A small group of us in our little rural Vermont town was interested in getting together to watch Michael Moore’s latest film, “Where to Invade Next?”. Someone with a large living room was willing to host the viewing and the evening wound up being entertaining and affirming.
We were all what you might call Progressives or progressive-leaning. We weren’t really interested in defending Moore’s reasons for making the film but to celebrate his humor and his moxie. In the film he visits other countries, bringing an American flag along, claiming their social and political achievements for the United States. Each one of the countries he visits has succeeded in implementing the ideals, the freedoms and rights of the American Constitution, whereas the United Sates has failed to deliver on the promise of enlightened government articulated by its own founding fathers, such as the right of health, education and equal justice for all
We had such a good time and it felt so good to agree on what we found funny and affirming that we decided to share another film and maybe even make a habit of it.
Then we had the idea of meeting at the community library which would be able to accommodate more people than a private residence. The librarian was open to the idea but with certain expectations. In other words she was mostly keen on the idea of sponsoring a thought-provoking film as long as everyone’s opinion was respected and there was a “free exchange of ideas” and nobody was hurt or offended. She would want to avoid any “stridently political” face-off and unpleasantness. This sounded right to me until I started picturing the kind of evening I was hoping for and then the librarian’s conditions began to feel too limiting.
I totally understand where our librarian was coming from, only this is a group that is sort of fed up with business as usual in the political culture and climate of the USA, as regards gender, race, climate change, war, poverty (class division) etc. So we are all pretty much on the same page as far as all that. In general we are not happy with the way this greatest democracy on Earth is conducting itself, which is what makes it possible to watch films that either spoof our system or are downright critical of it, without having to worry about offending someone who is knee-jerk patriotic and categorically disagrees.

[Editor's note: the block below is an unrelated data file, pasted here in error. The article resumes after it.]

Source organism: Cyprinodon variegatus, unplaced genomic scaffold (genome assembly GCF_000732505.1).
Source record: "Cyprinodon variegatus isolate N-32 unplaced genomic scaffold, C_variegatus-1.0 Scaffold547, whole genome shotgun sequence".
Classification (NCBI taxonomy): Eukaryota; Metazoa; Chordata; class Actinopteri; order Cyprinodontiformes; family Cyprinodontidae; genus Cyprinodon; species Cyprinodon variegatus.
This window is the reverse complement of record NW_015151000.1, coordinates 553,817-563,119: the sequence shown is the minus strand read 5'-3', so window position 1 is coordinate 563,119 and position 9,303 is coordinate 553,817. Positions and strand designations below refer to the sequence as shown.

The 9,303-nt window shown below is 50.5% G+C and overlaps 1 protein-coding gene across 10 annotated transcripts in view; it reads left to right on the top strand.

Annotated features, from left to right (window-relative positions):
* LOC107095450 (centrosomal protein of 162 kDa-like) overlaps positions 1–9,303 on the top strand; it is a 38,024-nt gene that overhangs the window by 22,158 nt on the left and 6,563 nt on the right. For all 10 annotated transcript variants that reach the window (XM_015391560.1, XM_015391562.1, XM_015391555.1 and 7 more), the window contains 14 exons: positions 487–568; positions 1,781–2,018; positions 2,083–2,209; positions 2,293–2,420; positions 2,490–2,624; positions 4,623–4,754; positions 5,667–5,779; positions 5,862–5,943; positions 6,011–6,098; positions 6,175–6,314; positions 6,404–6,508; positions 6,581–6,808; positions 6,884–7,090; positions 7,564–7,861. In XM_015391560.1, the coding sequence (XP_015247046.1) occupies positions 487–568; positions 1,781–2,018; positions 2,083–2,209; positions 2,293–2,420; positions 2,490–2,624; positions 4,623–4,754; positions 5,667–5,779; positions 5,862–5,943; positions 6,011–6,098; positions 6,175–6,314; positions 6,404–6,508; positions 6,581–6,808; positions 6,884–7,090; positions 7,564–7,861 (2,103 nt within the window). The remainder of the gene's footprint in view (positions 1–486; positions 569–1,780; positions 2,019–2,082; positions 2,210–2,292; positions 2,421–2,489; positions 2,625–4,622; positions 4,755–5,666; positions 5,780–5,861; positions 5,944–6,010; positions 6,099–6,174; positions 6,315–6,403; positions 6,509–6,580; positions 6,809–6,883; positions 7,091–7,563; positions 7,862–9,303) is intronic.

When you all agree on basic points, then no one is going to say you have an agenda. It’s only when someone thinks you’re full of shit that they might accuse you of having an agenda. Take the Republican VS the Democratic platform on climate change. Each party might legitimately accuse the other of pushing an agenda but I take the attitude that if you don’t believe in climate change you are just plain nuts! And I really don’t need to have that debate with anyone. I am not trying to get people to accept something that was obvious to me way before Al Gore went viral with his Inconvenient Truth. I’m not into changing anyone’s mind, I’m only interested in talking about how critical things have gotten with like-minded people and discussing where do we go from here. As far as I’m concerned people who are mean to immigrants and into building walls (the social or metal and concrete variety) and people who aren’t worried about global environmental degradation and people who don’t see the need to rein in the greed of corporations and people who support endless war are like the loyalists during the time leading up to the American Revolution. I really don’t have much time for them.
I told the librarian that I sincerely hope that my point of view isn’t a turn-off as far as pursuing the idea of showing films at the library. Maybe she will agree that there is nothing unreasonable about birds of a feather watching movies together.